The good thing is that you live in Texas and as long as the flipped property is also in Texas that you will pay no state income tax.

Originally posted by @Jerod Howard :

so can I build sell,  use profit to build and sell,  then dump all the proceeds into a rental ?

Yes, you can. But the profit from selling your builds will be taxable as ordinary income + self-employment tax. Whatever is left can be invested in rentals.

@Basit Siddiqi

I understand from the many comments, flipping is business income listed on Schedule c. For some reason I cannot figure out, I have no idea where to enter this income on the schedule.

Here is the breakdown. I owned a SFR in my single member LLC. I owned this property for 17 months. I did not receive a 1099S from the title company, but do know I need to report this. Do I enter this as "other self employed income (1099k, cash, check). Or would I enter this as sale of business property? Or maybe somewhere else. Would entering my gross proceeds, which I could essentially pull from my hud 1, work as a reference?

Or am I totally off base?

I am using Turbo tax and know I should have a CPA. Sorry.

Originally posted by @Brandon Borchers :

@Basit Siddiqi

I understand from the many comments, flipping is business income listed on Schedule c. For some reason I cannot figure out, I have no idea where to enter this income on the schedule.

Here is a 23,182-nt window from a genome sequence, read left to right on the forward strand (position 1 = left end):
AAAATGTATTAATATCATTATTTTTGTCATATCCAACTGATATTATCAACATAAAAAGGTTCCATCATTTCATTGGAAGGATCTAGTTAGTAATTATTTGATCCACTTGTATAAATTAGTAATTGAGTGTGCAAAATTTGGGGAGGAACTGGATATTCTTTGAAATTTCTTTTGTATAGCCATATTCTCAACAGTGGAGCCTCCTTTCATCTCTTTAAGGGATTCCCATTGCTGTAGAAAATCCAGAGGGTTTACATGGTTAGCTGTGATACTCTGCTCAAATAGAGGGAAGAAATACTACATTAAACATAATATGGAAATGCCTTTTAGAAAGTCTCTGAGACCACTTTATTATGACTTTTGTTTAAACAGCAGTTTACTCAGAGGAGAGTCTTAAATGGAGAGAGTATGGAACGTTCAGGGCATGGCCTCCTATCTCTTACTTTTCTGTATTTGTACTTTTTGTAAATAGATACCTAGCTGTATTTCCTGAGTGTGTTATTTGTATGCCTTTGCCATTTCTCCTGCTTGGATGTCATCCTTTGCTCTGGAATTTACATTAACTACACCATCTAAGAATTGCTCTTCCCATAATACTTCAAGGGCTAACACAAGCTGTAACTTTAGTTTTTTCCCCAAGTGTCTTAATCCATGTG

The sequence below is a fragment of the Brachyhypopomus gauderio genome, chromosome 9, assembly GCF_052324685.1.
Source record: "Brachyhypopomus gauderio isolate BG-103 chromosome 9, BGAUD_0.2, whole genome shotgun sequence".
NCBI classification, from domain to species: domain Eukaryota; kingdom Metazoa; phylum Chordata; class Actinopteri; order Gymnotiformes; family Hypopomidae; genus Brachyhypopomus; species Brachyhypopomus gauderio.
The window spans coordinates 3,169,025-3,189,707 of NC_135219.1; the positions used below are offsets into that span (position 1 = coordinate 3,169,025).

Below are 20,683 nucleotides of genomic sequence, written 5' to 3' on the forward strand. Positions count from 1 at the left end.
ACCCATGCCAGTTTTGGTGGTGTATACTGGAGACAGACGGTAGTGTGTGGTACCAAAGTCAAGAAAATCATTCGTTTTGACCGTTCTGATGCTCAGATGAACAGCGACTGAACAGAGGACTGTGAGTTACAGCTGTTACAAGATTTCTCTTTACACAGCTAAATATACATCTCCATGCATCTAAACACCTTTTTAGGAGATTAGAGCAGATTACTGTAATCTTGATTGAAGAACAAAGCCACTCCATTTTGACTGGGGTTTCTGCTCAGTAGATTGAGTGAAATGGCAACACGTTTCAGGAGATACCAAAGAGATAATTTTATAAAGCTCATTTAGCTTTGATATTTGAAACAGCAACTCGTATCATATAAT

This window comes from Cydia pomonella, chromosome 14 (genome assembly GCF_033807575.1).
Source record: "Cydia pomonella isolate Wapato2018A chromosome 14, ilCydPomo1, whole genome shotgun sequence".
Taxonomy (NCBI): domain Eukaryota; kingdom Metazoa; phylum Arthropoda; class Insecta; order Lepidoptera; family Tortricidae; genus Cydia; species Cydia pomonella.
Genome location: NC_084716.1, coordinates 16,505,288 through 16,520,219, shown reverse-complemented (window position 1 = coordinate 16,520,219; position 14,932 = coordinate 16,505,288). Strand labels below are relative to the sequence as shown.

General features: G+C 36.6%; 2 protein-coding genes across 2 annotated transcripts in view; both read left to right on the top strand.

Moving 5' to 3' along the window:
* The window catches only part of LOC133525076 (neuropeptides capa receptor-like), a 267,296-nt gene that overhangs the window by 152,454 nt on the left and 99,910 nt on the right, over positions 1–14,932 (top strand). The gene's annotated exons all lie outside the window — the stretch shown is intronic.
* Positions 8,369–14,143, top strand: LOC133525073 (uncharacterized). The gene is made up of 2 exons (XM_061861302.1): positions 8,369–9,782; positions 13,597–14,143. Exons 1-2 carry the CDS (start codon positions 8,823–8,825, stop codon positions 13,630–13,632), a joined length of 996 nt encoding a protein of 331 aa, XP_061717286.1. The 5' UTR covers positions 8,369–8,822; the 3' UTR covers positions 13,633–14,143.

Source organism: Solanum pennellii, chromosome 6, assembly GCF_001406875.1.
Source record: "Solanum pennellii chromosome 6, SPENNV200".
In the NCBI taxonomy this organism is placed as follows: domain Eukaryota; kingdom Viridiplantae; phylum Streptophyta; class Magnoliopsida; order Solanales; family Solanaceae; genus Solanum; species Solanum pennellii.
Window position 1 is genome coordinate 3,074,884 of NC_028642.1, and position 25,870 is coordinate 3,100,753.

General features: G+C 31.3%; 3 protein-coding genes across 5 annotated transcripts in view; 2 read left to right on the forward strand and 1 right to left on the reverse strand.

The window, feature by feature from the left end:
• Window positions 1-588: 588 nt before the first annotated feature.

Here is the breakdown. I owned a SFR in my single member LLC. I owned this property for 17 months. I did not receive a 1099S from the title company, but do know I need to report this. Do I enter this as "other self employed income (1099k, cash, check). Or would I enter this as sale of business property? Or maybe somewhere else. Would entering my gross proceeds, which I could essentially pull from my hud 1, work as a reference?

Or am I totally off base?

I am using Turbo tax and know I should have a CPA. Sorry.

I just took a look at schedule C and I didn't see a line that you referenced "other self-employed income(1099K, cash or check)" but yes flips do get reported on schedule C. Flipping is a unique activity for tax purposes since the houses are considered "inventory".

I think Turbotax does have a customer support chat/phone call for you to ask your questions.

Originally posted by @Teri Feeney Styers :

@Basit Siddiqi Not Schedule C - Schedule 1 Line 5. The LLC should have filed its own taxes and passed the income through.

If it's a single member LLC it goes on his 1040 on schedule C.

Originally posted by @Brandon Borchers :

@Basit Siddiqi

I understand from the many comments, flipping is business income listed on Schedule c. For some reason I cannot figure out, I have no idea where to enter this income on the schedule.

Here is the breakdown. I owned a SFR in my single member LLC. I owned this property for 17 months. I did not receive a 1099S from the title company, but do know I need to report this. Do I enter this as "other self employed income (1099k, cash, check). Or would I enter this as sale of business property? Or maybe somewhere else. Would entering my gross proceeds, which I could essentially pull from my hud 1, work as a reference?

Or am I totally off base?

I am using Turbo tax and know I should have a CPA. Sorry.

 I don't know how to make turbo tax do the right thing

But your sales price on the flip is your gross income 

The cost of the house and all it's renovations and expenses are Cost of goods sold